Gov2020: Deloitte’s Look Into the Future of Government
Deloitte government experts William D. Eggers and Paul MacMillan recently published Gov2020, an extensive research project “to help leaders from all sectors make sense of the rapidly changing demographic, societal, economic, and technological trends shaping our future.”
Essentially, Gov2020 is a roadmap of the evolving world over the next five years.
The project is a result of years of work, including studies and hundreds of interviews conducted around the world. It explores how societal factors are driving trends in education, human services, defense, transportation, and more.
It’s also a call to action for governments to adapt to these trends in order to be effective in the coming decades.
These global trends don’t just mean change at the international and national levels. In fact, growing technologies mean innovation is more accessible, especially for local governments. GovTech companies like ours will be right there to help communities of all sizes embrace and navigate this transition into the digital age.
Gov2020 is comprised of 39 Drivers of change and 194 Trends predicted to take place over the next half decade.
One example Driver is the rise of cloud computing that will accelerate mobile and analytics technologies. A corresponding trend will be a shift in government services from offices to individuals with technology (e.g. a new driver prints out a DMV permit at home).
Below is a brief look at the 7 “Mega-Shifts” (encompassing all 194 Trends) that Deloitte researchers predict will happen by 2020. Eggers and MacMillan highlight these Mega-Shifts as having the potential to “transform the public sector.”
1. Government as enabler instead of a solution provider
The world is becoming too complex for governments to effectively solve problems on their own. And there’s no reason they should. Governments, many times with good reason, carry the weight of institutions and bureaucracy.
So instead of trying to pull internal levers, governments will facilitate collaborative problem-solving across sectors.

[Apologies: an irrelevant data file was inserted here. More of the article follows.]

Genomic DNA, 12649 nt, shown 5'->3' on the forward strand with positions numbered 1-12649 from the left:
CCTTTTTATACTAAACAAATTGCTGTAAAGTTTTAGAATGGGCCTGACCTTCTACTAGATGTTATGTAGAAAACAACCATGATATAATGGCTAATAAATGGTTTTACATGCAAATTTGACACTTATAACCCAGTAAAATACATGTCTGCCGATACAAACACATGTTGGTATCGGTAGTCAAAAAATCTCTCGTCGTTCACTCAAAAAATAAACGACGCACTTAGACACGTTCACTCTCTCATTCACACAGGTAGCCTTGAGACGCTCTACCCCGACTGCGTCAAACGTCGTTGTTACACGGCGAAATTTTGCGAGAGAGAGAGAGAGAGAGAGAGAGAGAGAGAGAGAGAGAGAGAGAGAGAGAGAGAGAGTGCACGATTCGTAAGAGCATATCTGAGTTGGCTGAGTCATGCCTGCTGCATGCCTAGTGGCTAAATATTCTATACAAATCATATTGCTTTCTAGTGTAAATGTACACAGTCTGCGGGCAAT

This means engaging talent from all sectors to work on the world’s most pressing problems. As Eggers and MacMillan write in their book, The Solution Economy: This is the age of government enabling triple bottom lines. Click To Tweet Where organizations help society by seeking financial, social, and environmental outcomes.
The government as a conduit for this influx of talent, is then responsible for managing, facilitating, and holding people accountable.
Former head of President Obama’s Open Government Initiative, Beth Novack, has been talking about this revolution for years. One strategy is for governments to release internal data and create open source platforms. The world’s talent responds with problem-solving applications like one used by the government in San Ramon, California to help connect CPR-certified individuals to crisis situations.
2. Made-for-me service delivery
Technology and access to data is changing how governments serve the public. Click To Tweet With companies like Uber, we have already started to “consumerize” public services. These services will continue to multiply and become increasingly borderless.
Harnessing data from the world’s billion+ smart phones users, service providers will provide more personalized consumer experiences. For example, auto insurers might be able to offer better pricing segmentations based on your phone’s GPS data.
Additionally, traditional government services will move out of the office and into the hands of technology users. For instance, many local governments are already doing all permitting and licensing online.
However, some government services will always require face-to-face interactions (e.g. a driving test). To meet this need, governments will adopt “food-truck” style delivery models, using mobile units to make public services more accessible to those who need them.
3. Distributed governance
Governance in the digital age means governing is no longer siloed within the public sector. Technology will distribute responsibilities, idea-sharing, and problem-solving, employing the talent of people around the world.
A global community of knowledge will replace discrete governance within borders. Click To Tweet The mentality of “access over ownership”means the rise of shareable cities–where networks of governments create a free flow of ideas, resources, and people.
Source: Gov2020, Deloitte
Part of the U.S. Open Government Initiative, the federal government created data.gov–a website housing thousands of government data sets for citizen-developers. This project spawned dozens of apps to help people do things like find the right college financing option or find a local doctor that accepts their insurance.